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  • January 6, 2016 - Telegram & Gazette

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    No woman wants to pick up the phone and hear a voice on the other end asking her to come back for additional mammogram views.

    There’s always the fear that additional scans are needed because "they found something," although the American Cancer Society says that only 10 percent of women called back are diagnosed with breast cancer.

    On the other hand, if you should have breast cancer, you want the mammogram to find it – early on when a cure is very possible.

  • January 1, 2016 - WHDH-TV Channel 7

    The title of Massachusetts' first baby born in 2016 will have to be shared.

    On New Year's Day, Vanessa Skaza gave birth to her new daughter Carmelita, at UMass Memorial Medical Center in Worcester.

  • December 27, 2015 - Telegram & Gazette

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    The biggest business stories in Central Massachusetts during 2015 ranged from a frenzy of deal making, to health care cost woes, to turnover in the corner office, to signs of economic development.

    In other words, if something big happened globally or nationally in business, it probably happened here, too.

  • December 21, 2015 - Telegram & Gazette

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    UMass Memorial Health Care Inc. posted profits of $47 million during its 2015 fiscal year as more patients surged into the health system but investment losses ate at results.

    UMass Memorial said in a filing with municipal bond regulators that revenue from patients hit $2.17 billion during the year ended Sept. 30, up from $2.15 billion the previous year.

  • December 18, 2015 - Worcester Business Journal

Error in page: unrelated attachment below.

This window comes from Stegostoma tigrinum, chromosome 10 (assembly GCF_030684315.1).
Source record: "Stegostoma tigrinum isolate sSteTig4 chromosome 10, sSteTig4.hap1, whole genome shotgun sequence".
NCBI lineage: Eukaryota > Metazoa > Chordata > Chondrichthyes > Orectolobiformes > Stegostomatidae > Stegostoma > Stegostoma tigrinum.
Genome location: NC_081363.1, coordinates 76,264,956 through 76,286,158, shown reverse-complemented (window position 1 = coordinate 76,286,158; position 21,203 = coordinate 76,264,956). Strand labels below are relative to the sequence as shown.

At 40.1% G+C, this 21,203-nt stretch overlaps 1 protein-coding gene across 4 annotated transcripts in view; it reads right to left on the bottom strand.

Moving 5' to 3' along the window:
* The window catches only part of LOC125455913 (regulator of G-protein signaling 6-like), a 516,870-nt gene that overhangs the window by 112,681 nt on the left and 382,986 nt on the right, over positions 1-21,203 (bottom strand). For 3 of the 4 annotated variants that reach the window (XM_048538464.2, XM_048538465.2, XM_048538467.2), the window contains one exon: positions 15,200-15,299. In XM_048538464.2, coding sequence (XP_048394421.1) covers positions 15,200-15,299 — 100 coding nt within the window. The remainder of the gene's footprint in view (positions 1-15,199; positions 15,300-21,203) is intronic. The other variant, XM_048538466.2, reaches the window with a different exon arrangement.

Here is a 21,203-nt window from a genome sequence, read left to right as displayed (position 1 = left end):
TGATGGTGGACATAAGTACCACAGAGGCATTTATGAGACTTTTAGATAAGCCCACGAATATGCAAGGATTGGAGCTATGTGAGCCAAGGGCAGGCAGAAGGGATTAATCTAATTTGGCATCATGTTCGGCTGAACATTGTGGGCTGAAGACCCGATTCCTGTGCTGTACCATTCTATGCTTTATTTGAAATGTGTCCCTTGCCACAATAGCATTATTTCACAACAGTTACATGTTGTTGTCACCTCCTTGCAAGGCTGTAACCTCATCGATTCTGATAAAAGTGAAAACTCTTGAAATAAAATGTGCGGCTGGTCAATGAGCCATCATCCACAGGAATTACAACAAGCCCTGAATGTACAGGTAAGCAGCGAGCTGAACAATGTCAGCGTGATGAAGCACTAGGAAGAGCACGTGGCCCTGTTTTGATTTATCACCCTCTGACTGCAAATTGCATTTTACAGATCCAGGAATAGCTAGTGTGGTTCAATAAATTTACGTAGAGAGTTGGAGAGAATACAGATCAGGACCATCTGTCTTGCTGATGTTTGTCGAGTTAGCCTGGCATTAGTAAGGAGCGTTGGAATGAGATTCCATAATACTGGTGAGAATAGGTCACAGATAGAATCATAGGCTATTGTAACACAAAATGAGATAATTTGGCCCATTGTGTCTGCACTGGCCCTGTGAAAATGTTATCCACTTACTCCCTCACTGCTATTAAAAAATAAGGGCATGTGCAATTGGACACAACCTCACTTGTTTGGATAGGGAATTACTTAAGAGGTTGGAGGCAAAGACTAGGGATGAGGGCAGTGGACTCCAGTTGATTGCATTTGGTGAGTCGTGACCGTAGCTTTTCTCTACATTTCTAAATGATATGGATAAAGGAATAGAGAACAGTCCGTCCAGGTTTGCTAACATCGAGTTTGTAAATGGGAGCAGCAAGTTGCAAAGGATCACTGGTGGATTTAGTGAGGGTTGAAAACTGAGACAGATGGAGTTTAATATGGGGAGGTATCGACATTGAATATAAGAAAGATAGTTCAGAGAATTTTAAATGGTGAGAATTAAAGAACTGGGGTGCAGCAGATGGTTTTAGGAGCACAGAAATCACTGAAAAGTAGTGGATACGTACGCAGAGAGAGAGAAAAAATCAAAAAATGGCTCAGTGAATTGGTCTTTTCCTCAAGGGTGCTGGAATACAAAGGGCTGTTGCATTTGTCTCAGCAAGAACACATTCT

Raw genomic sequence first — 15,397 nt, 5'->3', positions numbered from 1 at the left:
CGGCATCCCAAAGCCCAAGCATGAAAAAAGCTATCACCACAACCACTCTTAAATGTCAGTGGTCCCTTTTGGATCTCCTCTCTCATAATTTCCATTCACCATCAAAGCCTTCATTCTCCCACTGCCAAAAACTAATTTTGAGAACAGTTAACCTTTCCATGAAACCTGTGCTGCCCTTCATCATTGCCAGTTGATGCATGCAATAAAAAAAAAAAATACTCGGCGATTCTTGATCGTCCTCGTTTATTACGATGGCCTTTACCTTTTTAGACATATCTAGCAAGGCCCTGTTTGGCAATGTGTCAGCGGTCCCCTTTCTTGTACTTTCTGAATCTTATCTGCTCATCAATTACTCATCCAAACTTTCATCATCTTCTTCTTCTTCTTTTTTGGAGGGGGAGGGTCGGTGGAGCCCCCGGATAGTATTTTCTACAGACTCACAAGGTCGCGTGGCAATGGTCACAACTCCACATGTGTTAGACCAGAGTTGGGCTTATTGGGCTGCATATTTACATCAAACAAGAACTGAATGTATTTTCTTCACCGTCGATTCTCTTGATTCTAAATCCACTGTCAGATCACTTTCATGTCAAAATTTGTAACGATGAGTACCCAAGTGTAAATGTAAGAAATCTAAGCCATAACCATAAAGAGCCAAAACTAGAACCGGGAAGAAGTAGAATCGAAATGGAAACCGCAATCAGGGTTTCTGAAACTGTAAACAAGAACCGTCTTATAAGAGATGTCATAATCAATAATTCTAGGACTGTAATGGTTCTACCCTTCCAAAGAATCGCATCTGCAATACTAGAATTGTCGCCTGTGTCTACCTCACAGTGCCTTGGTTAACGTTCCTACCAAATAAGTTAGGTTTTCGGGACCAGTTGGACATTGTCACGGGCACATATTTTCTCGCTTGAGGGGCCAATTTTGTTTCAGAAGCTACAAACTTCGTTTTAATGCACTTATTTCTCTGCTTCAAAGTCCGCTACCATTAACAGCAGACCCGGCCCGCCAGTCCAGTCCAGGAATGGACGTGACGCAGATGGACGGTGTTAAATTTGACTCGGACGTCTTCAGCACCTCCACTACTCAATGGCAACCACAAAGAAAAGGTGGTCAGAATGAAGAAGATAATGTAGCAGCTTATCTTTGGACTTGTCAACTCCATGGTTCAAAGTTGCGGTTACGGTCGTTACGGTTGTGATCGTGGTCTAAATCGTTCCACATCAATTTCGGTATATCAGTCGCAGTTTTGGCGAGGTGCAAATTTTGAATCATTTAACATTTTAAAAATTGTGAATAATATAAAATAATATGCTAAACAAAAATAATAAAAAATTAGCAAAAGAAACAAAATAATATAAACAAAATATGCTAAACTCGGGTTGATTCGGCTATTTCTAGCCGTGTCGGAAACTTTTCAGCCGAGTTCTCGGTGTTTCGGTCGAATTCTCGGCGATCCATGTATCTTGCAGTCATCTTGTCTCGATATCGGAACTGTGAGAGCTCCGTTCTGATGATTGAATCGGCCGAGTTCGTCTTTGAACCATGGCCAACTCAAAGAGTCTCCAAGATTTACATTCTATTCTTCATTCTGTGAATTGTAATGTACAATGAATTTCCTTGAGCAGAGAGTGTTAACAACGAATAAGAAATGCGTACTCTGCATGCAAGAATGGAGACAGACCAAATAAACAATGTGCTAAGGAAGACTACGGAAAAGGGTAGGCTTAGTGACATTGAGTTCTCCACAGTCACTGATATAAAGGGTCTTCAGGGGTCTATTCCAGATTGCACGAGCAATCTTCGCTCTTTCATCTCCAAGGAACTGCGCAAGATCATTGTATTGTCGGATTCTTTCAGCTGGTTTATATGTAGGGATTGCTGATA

Mass Memorial Health Care posted continued revenue growth through fiscal 2015 while reporting more patients served throughout a system that is moving more towards outpatient care.

    The largest employer in Worcester reported revenue of just under $2.174 billion for 2015, a growth of $21.8 million over fiscal year 2014. This came as a sign of continuing growth and turnaround for the organization over the course of the 2015 fiscal year, which ended Sept. 30.

  • December 16, 2015 - Mikethegunguy Blog

    You may recall that back in August, the news got around that the city of Honolulu decided to replace their Smith & Wesson service pistols with Glocks and, according to news reports, effectively forfeited $575,000 in the process.

  • December 13, 2015 - Telegram & Gazette

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    The question of whether to perform a C-section, which can save a mother's or baby's life but also comes with surgical risks, has been a matter of debate for decades.

    The ideal rate of childbirth by C-section versus vaginal delivery may be higher than previous guidelines suggested, a recent study by Harvard-affiliated researchers and the Stanford University School of Medicine reported. But within many countries, including the United States, where a third of all deliveries are by C-section, the rate may still be too high.

  • December 13, 2015 - Telegram & Gazette

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    UMass Memorial Medical Center trauma surgeon Dr. Timothy A. Emhoff sees the gunshot victims that come into the emergency room. They're typically young, but unlike in some other urban areas, their injuries are less likely to be the result of gang violence.

    "In this area, it's usually guns within the household," Dr. Emhoff said.

  • December 7, 2015 - Worcester Business Journal

    Eric Dickson, MD, President and CEO of UMass Memorial Health Care, is recognized by the Worcester Business Journal as one of this year's Central Mass. Power Players.

    This year's Central Mass. Power Players all derive their influence from different sources, but it is how they use their stature to reshape the business landscape to their vision that makes them important players in the real economic and political arenas.

  • December 7, 2015 - Telegram & Gazette

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    UMass Memorial Health Care has been trying for nearly a year to improve the health of about 120,000 patients - and maybe even reduce the cost of caring for them.

    The result?